©2019 by 23rd Conference of the European Society for Philosophy of Religion. Proudly created with Wix.com

OUR SPEAKERS

Robin Le Poidevin is Professor of Metaphysics at the University of Leeds, where he has taught since 1989. He took an MA at the University of Oxford and a PhD at the University of Cambridge. He gave the Stanton Lectures in the Philosophy of Religion at Cambridge in 2007, and was the Editor of Religious Studies from 2010 to 2015. His publications include Arguing for Atheism (1996), Travels in Four dimensions (2003), The Images of Time (2007), Agnosticism: A Very Short Introduction (2010) and Religious Fictionalism (2019). He is currently completing a book on contemporary metaphysics and the incarnation.

My education has occurred during a time at the University of Macerata when great emphasis has been put on phenomenology and philosophical hermeneutics in addition to the study of “classic” philosophies. After having been the recipient of a scholarship for a PhD in Philosophy and Human Sciences from the University of Perugia, I completed my research on the French philosophers (Paul Ricoeur, F.P.G. Maine de Biran, Jean Nabert, Jean-Louis Chrétien, Jean-Luc Marion, Michel Henry, René Le Senne, Louis Lavelle), thus making this my concentrated area of study and specialization. Currently I work with the Italian philosophical community, and I have participated in research projects with philosophical communities in Canada (Montreal – McGill and Université de Montréal), Belgium (Louvain – La-Neuve), and France (Paris, Nice, Lille, Lyon). In addition to my continued research into phenomenology and hermeneutics, I have, in recent years, dealt with the philosophy of religion and interreligious dialogue, ethics and human rights, and presently, the possibility of thinking the ethos of Europe as a translated political and cultural identity.

Dr. Heiko Schulz is a Professor in the Department of Protestant Theology at Goethe-University Frankfurt. Dr. Schulz’s specialty is in Kierkegaard studies. Dr. Schulz also has published on various problems in philosophy of religion and theology.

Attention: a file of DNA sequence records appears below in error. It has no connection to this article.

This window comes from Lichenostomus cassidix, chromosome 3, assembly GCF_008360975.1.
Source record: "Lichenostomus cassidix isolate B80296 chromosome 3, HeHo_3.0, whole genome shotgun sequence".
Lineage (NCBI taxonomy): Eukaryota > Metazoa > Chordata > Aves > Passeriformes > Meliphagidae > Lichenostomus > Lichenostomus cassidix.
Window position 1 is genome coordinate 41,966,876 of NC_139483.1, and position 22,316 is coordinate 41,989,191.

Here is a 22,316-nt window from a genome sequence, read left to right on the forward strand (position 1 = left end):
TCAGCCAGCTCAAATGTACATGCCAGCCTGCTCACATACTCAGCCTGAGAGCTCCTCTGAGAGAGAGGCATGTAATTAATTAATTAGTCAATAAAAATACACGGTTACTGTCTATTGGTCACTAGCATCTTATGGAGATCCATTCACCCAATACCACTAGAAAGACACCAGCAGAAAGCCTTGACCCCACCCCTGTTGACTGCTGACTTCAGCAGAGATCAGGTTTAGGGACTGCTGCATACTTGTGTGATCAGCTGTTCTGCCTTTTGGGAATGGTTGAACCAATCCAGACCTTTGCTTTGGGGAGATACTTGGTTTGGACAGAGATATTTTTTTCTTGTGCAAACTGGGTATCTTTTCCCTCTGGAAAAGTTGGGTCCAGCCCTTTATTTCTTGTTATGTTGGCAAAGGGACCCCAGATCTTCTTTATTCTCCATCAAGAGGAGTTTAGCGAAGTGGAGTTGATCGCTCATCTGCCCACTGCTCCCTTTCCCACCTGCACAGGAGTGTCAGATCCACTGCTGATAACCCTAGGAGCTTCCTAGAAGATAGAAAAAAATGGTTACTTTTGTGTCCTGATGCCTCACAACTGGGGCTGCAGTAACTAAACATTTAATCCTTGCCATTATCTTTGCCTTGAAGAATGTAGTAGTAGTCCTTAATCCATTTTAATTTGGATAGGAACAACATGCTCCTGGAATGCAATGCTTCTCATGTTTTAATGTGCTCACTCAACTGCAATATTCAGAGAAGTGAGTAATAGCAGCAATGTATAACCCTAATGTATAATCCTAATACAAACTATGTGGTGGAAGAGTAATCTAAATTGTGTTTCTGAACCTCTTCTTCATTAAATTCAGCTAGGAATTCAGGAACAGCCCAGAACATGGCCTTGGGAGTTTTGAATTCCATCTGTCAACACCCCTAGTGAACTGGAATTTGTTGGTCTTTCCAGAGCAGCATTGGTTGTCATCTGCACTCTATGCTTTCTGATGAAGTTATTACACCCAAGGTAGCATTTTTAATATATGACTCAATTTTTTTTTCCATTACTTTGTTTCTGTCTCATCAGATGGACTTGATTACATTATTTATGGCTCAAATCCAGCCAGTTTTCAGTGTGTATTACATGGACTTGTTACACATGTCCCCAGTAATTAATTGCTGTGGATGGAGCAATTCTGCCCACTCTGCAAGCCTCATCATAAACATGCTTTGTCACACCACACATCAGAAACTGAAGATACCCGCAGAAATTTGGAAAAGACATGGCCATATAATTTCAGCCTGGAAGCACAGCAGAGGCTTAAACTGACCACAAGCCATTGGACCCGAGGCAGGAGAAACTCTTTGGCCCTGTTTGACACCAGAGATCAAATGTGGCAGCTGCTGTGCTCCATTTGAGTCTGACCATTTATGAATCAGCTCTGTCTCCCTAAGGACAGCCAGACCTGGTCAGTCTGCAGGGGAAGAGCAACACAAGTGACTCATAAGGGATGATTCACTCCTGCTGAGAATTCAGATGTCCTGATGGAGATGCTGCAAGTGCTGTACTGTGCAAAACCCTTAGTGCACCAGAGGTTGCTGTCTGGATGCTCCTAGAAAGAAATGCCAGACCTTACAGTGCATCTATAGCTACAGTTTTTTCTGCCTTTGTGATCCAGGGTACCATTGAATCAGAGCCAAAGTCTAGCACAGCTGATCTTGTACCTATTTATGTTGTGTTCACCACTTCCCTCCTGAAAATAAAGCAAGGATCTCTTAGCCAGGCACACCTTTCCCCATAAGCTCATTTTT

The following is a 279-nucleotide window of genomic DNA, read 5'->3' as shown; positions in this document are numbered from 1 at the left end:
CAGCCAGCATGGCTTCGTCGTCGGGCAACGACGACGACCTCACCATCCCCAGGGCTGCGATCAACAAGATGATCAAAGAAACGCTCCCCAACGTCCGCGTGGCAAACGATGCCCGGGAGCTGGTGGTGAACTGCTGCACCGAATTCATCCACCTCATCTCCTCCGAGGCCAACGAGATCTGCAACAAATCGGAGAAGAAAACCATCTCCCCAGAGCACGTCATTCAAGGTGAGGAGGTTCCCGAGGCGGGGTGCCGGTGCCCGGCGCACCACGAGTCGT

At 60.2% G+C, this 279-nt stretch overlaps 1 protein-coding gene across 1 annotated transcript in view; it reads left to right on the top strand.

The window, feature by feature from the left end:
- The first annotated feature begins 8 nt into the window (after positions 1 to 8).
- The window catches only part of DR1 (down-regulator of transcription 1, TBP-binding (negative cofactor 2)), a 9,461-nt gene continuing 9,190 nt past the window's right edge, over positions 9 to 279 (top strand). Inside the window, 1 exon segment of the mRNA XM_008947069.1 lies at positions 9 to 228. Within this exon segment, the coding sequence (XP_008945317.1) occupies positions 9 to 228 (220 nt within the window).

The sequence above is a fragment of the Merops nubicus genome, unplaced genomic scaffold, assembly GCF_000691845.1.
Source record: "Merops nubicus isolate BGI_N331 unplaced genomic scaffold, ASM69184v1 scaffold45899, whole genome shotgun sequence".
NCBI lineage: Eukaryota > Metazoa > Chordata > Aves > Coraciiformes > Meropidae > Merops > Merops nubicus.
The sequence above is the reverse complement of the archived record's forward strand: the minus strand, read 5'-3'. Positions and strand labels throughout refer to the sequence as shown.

Jayne Svenungsson is professor of systematic theology at Lund University in Sweden. She is the author of Divining History: Prophetism, Messianism and the Development of the Spirit (Berghahn, 2016) and co-editor of Jewish Thought, Utopia and Revolution (Rodopi, 2014), Heidegger’s Black Notebooks and the Future of Theology (Palgrave, 2017) and The Ethos of History: Time and Responsibility (Berghahn, 2018). Her main areas of research are political theology and philosophy of history. In recent years she has also been working within the field of religion and aesthetics.

Lubos Rojka is “straordinario” Professor in Philosophy at the Pontifical Gregorian University in Rome. Prior to that, he taught the philosophy of religion at Trnava University (Slovakia) where he received Habilitation in Philosophy (2012). Since 2009 he has been the coordinator of the Society of Christian Philosophy in the Czech Republic and Slovakia (SKOF). Lubos has been a member of various research groups in the field of philosophical theology and of the editorial board (“Consiglio di redazione”) of Gregorianum. His main research interests are in the analytic philosophy of religion, and philosophy of mind and consciousness. His doctoral research (Boston College, 2005) focused on the philosophy of R. Swinburne and B. Lonergan. Since then he continues to expand on this work in a broader variety of topics and authors in systematic natural theology.

Jessica Frazier is a Lecturer at the University of Oxford and the Oxford Centre for Hindu Studies. Her work explores philosophies of self and Being in Indian thought and also Post-Heideggerian philosophy; past books include Hindu Worldviews: Theories of Self, Ritual and Reality (Bloomsbury 2017), Categorisation in Indian Philosophy (Ashgate 2014), and Reality, Religion, and Passion (Lexington, 2008). She is also the author of numerous chapters and articles on phenomenology, metaphysics, notions of self, and comparative philosophy. Forthcoming books include Religion, Hinduism and the Sacred (Cambridge) as well as a philosophical exploration of the sublime in Hans-Georg Gadamer’s thought. I am also Managing Editor of the Journal of Hindu Studies (Oxford Journals), and an occasional contributor to BBC programmes.